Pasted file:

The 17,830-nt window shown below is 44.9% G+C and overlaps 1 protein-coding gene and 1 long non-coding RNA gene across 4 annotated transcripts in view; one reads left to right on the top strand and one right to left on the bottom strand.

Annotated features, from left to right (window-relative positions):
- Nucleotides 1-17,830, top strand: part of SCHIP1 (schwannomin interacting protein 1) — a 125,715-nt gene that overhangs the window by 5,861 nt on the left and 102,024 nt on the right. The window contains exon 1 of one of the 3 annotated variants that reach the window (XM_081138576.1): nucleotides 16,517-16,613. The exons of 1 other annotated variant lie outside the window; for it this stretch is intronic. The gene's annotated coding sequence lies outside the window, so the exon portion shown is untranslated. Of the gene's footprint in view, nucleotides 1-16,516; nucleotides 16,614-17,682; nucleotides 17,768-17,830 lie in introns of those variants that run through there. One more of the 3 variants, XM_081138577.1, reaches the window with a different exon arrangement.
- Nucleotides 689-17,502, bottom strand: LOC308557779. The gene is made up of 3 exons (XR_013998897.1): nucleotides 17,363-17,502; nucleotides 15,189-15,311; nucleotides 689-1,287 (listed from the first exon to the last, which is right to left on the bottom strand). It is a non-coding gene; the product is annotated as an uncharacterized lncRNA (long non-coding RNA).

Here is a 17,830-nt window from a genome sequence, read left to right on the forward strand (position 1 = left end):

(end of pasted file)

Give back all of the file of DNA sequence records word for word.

The 17,830-nt window shown below is 44.9% G+C and overlaps 1 protein-coding gene and 1 long non-coding RNA gene across 4 annotated transcripts in view; one reads left to right on the top strand and one right to left on the bottom strand.

Annotated features, from left to right (window-relative positions):
- Nucleotides 1-17,830, top strand: part of SCHIP1 (schwannomin interacting protein 1) — a 125,715-nt gene that overhangs the window by 5,861 nt on the left and 102,024 nt on the right. The window contains exon 1 of one of the 3 annotated variants that reach the window (XM_081138576.1): nucleotides 16,517-16,613. The exons of 1 other annotated variant lie outside the window; for it this stretch is intronic. The gene's annotated coding sequence lies outside the window, so the exon portion shown is untranslated. Of the gene's footprint in view, nucleotides 1-16,516; nucleotides 16,614-17,682; nucleotides 17,768-17,830 lie in introns of those variants that run through there. One more of the 3 variants, XM_081138577.1, reaches the window with a different exon arrangement.
- Nucleotides 689-17,502, bottom strand: LOC308557779. The gene is made up of 3 exons (XR_013998897.1): nucleotides 17,363-17,502; nucleotides 15,189-15,311; nucleotides 689-1,287 (listed from the first exon to the last, which is right to left on the bottom strand). It is a non-coding gene; the product is annotated as an uncharacterized lncRNA (long non-coding RNA).

Here is a 17,830-nt window from a genome sequence, read left to right on the forward strand (position 1 = left end):